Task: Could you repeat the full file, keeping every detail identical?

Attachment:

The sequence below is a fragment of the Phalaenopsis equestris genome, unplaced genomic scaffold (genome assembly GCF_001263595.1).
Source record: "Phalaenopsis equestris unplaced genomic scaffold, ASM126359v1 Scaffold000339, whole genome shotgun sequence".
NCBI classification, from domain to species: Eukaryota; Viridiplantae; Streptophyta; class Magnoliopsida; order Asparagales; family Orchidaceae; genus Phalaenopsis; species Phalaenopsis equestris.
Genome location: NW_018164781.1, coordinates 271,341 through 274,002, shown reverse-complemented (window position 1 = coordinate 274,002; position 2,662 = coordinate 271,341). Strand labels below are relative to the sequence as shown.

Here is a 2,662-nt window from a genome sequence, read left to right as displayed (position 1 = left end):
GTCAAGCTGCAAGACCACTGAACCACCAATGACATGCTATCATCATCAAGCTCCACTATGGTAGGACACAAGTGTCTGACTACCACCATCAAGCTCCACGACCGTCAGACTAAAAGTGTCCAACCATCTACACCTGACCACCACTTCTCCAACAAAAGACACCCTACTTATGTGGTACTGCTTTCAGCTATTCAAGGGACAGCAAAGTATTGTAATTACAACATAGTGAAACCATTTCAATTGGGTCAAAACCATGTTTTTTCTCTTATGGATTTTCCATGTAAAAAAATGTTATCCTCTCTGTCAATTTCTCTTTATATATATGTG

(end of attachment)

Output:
The sequence below is a fragment of the Phalaenopsis equestris genome, unplaced genomic scaffold (genome assembly GCF_001263595.1).
Source record: "Phalaenopsis equestris unplaced genomic scaffold, ASM126359v1 Scaffold000339, whole genome shotgun sequence".
NCBI classification, from domain to species: Eukaryota; Viridiplantae; Streptophyta; class Magnoliopsida; order Asparagales; family Orchidaceae; genus Phalaenopsis; species Phalaenopsis equestris.
Genome location: NW_018164781.1, coordinates 271,341 through 274,002, shown reverse-complemented (window position 1 = coordinate 274,002; position 2,662 = coordinate 271,341). Strand labels below are relative to the sequence as shown.

Here is a 2,662-nt window from a genome sequence, read left to right as displayed (position 1 = left end):
GTCAAGCTGCAAGACCACTGAACCACCAATGACATGCTATCATCATCAAGCTCCACTATGGTAGGACACAAGTGTCTGACTACCACCATCAAGCTCCACGACCGTCAGACTAAAAGTGTCCAACCATCTACACCTGACCACCACTTCTCCAACAAAAGACACCCTACTTATGTGGTACTGCTTTCAGCTATTCAAGGGACAGCAAAGTATTGTAATTACAACATAGTGAAACCATTTCAATTGGGTCAAAACCATGTTTTTTCTCTTATGGATTTTCCATGTAAAAAAATGTTATCCTCTCTGTCAATTTCTCTTTATATATATGTG